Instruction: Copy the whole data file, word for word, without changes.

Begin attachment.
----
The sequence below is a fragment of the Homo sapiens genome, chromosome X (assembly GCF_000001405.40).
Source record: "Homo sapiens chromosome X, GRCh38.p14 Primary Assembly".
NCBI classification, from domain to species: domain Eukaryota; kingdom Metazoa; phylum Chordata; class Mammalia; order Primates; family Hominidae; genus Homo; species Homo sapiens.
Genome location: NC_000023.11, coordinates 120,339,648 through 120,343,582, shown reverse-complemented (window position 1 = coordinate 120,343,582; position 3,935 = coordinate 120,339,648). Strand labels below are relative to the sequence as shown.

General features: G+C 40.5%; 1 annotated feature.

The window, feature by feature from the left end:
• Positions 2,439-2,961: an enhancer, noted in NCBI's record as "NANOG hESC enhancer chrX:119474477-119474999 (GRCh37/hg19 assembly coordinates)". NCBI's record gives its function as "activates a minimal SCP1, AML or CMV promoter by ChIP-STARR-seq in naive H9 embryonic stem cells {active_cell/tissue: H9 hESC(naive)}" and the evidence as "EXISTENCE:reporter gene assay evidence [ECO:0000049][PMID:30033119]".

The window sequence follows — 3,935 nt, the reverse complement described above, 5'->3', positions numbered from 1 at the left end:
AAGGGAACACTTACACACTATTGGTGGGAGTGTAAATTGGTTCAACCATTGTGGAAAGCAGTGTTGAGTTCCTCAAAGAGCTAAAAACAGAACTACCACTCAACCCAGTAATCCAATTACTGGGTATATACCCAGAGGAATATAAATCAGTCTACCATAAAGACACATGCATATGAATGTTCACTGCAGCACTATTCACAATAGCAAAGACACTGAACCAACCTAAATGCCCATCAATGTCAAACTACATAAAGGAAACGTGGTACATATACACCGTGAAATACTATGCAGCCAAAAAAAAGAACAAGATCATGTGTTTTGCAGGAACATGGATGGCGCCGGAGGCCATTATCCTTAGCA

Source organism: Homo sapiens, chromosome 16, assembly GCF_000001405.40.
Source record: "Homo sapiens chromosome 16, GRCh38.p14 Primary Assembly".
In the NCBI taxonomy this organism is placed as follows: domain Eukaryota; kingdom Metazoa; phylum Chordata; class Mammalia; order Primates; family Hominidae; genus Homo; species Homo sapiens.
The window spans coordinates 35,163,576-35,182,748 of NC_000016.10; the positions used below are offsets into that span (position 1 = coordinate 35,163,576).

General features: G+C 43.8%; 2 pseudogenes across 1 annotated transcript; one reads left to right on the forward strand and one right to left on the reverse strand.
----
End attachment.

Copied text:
The sequence below is a fragment of the Homo sapiens genome, chromosome X (assembly GCF_000001405.40).
Source record: "Homo sapiens chromosome X, GRCh38.p14 Primary Assembly".
NCBI classification, from domain to species: domain Eukaryota; kingdom Metazoa; phylum Chordata; class Mammalia; order Primates; family Hominidae; genus Homo; species Homo sapiens.
Genome location: NC_000023.11, coordinates 120,339,648 through 120,343,582, shown reverse-complemented (window position 1 = coordinate 120,343,582; position 3,935 = coordinate 120,339,648). Strand labels below are relative to the sequence as shown.

General features: G+C 40.5%; 1 annotated feature.

The window, feature by feature from the left end:
• Positions 2,439-2,961: an enhancer, noted in NCBI's record as "NANOG hESC enhancer chrX:119474477-119474999 (GRCh37/hg19 assembly coordinates)". NCBI's record gives its function as "activates a minimal SCP1, AML or CMV promoter by ChIP-STARR-seq in naive H9 embryonic stem cells {active_cell/tissue: H9 hESC(naive)}" and the evidence as "EXISTENCE:reporter gene assay evidence [ECO:0000049][PMID:30033119]".

The window sequence follows — 3,935 nt, the reverse complement described above, 5'->3', positions numbered from 1 at the left end:
AAGGGAACACTTACACACTATTGGTGGGAGTGTAAATTGGTTCAACCATTGTGGAAAGCAGTGTTGAGTTCCTCAAAGAGCTAAAAACAGAACTACCACTCAACCCAGTAATCCAATTACTGGGTATATACCCAGAGGAATATAAATCAGTCTACCATAAAGACACATGCATATGAATGTTCACTGCAGCACTATTCACAATAGCAAAGACACTGAACCAACCTAAATGCCCATCAATGTCAAACTACATAAAGGAAACGTGGTACATATACACCGTGAAATACTATGCAGCCAAAAAAAAGAACAAGATCATGTGTTTTGCAGGAACATGGATGGCGCCGGAGGCCATTATCCTTAGCA

Source organism: Homo sapiens, chromosome 16, assembly GCF_000001405.40.
Source record: "Homo sapiens chromosome 16, GRCh38.p14 Primary Assembly".
In the NCBI taxonomy this organism is placed as follows: domain Eukaryota; kingdom Metazoa; phylum Chordata; class Mammalia; order Primates; family Hominidae; genus Homo; species Homo sapiens.
The window spans coordinates 35,163,576-35,182,748 of NC_000016.10; the positions used below are offsets into that span (position 1 = coordinate 35,163,576).

General features: G+C 43.8%; 2 pseudogenes across 1 annotated transcript; one reads left to right on the forward strand and one right to left on the reverse strand.